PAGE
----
The Tommyknockers – tape 1779

Staying with the scary theme for another day, with Stephen King’s The Tommyknockers. The announcer calls it supernatural, but my recollection of the book was that it was science fiction. I could be wrong though.

I’ll be annoyed if this is only the first few episodes, though, as this appears to be the only tape I have in the collection with this programme on it.

After what looks like a dream sequence opening, with Jimmy Smits running through the woods, and a woman with green eyes, it settles into familiar Stephen King territory – a small town where nothing interesting happens. EG Marshall is a doting grandfather, telling his gradson about the place in the woods where real magic happens.

EG Marshall

The local Sheriff (Joanna Cassidy) has an office filled with dolls from all over the world. Creepy dolls which scare small children, and which she talks to.

Doll collection

Allyce Beasley (Agnes DiPesto from Moonlighting) is a deputy. Look, she’s even eating a doughnut.

Allyce Beasley

She’s married to Cliff DeYoung (Brad Majors from the Rocky Horror sequel Shock Treatment). But he’s having an affair with the new postmistress, played by Traci Lords.

Traci Lords

Marg Helgenberger is a writer (still using a typewriter!) and she takes her dog for a walk, when she finds a strange metal object buried in the ground, which zaps her dog with a green spark.

We meet Jimmy Smits for real, as he attends an AA meeting, because he’s a recovering alcoholic.

Jimmy Smits

The dog who was zapped starts going a bit green-eyed during a storm.

Green Eyed Dog

It looks like they had to build a fake dog head to get that glowing effect. Surely a digital effect would have been possible (and cheap)? This was made in 1993.

Marg notices the change in the eye – it looks like her dog’s cataracts have receded.

Smits is a poet, invited to read some of his poetry at an event for new poetry, but he reads an old poem. His host is very rude to him, and suggests it’s because he hasn’t written anything new recently. We also learn he has a metal plate in his head.

He starts to drink at the reception for the event, behaves boorishly, and wakes up with no recollection of what he might have done, then he hitches a ride home. When he arrives back, Helgenberger (they are a couple) excitedly tells him of her discovery. She’s now dug up more of the buried object, and it’s all green and glowy. Green and glowy seems to be the dominant theme of this programme.

Green and Glowy

Pretty soon, everyone in the town is exhibiting strange abilities. Helgenberger fixes her plumbing. The postmostress invents a magic machine that sorts the mail. Allyce Beasley can talk to her television, and it advises her to kill her unfaithful husband, and Helgenberger can read minds.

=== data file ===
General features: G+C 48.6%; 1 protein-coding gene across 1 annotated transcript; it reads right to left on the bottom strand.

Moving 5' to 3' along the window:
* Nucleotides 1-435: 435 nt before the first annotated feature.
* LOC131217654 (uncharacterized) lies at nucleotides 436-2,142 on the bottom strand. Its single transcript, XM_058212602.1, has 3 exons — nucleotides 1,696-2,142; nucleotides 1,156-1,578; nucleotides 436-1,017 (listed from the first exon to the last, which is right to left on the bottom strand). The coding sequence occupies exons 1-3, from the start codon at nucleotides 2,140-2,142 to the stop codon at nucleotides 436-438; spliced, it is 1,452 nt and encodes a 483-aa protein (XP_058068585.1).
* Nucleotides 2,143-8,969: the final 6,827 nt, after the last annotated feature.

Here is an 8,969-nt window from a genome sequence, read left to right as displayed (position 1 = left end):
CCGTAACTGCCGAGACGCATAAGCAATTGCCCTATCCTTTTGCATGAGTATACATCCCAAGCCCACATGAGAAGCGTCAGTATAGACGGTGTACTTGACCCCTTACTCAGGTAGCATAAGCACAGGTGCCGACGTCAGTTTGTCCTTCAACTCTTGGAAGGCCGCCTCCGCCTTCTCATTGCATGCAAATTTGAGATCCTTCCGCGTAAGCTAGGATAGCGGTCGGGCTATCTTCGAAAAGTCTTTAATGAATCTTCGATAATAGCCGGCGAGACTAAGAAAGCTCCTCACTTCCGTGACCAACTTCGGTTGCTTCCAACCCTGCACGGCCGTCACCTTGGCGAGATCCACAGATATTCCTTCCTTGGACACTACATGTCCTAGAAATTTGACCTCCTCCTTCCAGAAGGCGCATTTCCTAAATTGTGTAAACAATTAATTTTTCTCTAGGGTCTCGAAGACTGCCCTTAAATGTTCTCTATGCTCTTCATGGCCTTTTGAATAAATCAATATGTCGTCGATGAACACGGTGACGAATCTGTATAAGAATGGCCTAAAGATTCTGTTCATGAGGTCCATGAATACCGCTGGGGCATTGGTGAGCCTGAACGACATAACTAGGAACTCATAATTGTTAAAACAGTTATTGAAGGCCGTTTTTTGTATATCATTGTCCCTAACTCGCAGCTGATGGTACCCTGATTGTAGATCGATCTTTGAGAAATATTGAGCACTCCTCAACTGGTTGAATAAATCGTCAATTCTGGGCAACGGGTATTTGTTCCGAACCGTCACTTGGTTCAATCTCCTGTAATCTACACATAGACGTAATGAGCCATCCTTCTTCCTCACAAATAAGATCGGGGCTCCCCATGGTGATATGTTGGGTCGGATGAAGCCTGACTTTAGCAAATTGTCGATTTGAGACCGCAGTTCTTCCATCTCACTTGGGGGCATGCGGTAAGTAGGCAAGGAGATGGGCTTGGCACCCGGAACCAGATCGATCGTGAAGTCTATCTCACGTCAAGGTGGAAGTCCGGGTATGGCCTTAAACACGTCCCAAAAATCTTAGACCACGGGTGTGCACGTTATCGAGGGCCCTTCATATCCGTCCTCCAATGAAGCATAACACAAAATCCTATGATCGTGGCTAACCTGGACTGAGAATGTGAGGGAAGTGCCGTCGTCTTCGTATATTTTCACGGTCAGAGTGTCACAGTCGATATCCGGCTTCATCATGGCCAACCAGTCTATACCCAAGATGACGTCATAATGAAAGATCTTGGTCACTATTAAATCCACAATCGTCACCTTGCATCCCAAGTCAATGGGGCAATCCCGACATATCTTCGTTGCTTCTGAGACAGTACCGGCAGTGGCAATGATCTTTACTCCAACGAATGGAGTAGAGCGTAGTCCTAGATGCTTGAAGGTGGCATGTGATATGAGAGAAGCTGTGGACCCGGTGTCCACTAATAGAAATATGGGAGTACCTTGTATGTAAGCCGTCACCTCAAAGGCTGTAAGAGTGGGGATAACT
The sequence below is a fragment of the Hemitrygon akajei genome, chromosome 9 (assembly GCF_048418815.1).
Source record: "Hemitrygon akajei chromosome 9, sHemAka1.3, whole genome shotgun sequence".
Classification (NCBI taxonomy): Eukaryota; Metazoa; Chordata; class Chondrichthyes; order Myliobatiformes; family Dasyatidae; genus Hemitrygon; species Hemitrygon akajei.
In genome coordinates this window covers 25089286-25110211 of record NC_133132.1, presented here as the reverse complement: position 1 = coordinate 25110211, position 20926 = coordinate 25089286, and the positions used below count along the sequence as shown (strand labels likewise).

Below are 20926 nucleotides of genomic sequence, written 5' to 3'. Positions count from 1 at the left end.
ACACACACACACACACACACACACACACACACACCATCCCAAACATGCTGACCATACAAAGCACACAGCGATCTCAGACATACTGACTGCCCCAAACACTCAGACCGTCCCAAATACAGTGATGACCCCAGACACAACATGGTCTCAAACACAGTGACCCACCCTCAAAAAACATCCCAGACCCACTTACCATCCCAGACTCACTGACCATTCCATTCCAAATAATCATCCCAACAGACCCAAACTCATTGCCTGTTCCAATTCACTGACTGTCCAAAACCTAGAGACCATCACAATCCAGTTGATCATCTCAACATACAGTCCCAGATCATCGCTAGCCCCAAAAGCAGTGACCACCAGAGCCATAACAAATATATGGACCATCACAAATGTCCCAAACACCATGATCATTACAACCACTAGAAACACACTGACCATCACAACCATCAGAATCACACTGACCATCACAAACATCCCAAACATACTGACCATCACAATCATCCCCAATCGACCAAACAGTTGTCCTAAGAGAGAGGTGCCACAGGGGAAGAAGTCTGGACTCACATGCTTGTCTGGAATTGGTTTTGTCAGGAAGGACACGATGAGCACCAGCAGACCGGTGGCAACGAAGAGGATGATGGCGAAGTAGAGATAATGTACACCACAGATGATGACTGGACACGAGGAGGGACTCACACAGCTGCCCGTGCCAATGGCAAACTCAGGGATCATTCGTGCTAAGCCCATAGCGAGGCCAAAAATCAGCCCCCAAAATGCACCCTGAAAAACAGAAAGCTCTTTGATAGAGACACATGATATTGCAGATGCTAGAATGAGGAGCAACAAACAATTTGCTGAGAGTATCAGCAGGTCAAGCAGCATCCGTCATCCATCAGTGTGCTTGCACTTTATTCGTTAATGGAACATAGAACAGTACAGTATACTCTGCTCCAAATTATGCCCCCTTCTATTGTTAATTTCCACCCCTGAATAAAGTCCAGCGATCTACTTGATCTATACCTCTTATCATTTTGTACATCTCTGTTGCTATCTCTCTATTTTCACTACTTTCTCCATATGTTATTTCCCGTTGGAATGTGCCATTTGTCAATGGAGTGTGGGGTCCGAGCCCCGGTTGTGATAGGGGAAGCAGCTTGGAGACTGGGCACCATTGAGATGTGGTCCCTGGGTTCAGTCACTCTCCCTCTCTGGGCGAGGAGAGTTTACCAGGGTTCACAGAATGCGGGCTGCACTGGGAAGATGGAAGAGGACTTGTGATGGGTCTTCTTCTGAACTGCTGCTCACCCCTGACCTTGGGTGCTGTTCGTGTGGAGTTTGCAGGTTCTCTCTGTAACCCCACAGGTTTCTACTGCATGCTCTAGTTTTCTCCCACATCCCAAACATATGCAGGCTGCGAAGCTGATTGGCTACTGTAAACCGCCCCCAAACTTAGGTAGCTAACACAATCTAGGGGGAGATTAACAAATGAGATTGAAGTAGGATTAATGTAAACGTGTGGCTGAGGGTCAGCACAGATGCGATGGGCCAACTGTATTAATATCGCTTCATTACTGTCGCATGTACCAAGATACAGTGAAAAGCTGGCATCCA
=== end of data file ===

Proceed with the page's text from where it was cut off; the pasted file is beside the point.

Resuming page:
Rather more problematically, the young boy who’s learning magic tricks invents a trick that makes his brother disappear, but he doesn’t know how to get him back.

Beasley rewires her TV so that it electrocutes unfaithful hubby Cliff DeYoung (in a green and glowy way, of course).

Live wire

In part 2, the townspeople are mostly possessed by whatever is living in the buried ship. The Sheriff from the nearby town is killed by a killer vending machine.


Smits and Helgenberger find their way onto the Tommyknockers’ ship, find the missing boy being used to power it, and also come face to face with one of them.

The Tommyknocker

And Smits nobly sacrifices himself by piloting the ship away from the town and blowing it up. Greenly and Glowily,

Recording stops after this.


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  1. I’ve read the book this was based on, and I never pictured Nancy Voss as Traci Lords. Then again, Wendy Torrance wasn”t described as looking like Shelley Duvall.

  2. I loved the book as a teenager, though seemingly it’s not one of King’s most popular (I think it was the last one he wrote in a coke and booze fuelled haze), but this miniseries was just cheap and tacky. Truly the misbegotten era of Stephen King’s Golden Years and Sleepwalkers.

    Considering it’s an uncredited variation on Quatermass and the Pit, I expected more.

    1. I remember quite enjoying the book, but I agree the miniseries was pretty bad. King has such a variation of quality in the films based on his work. I wonder if there’s any other writer with the kind of spread that King has.

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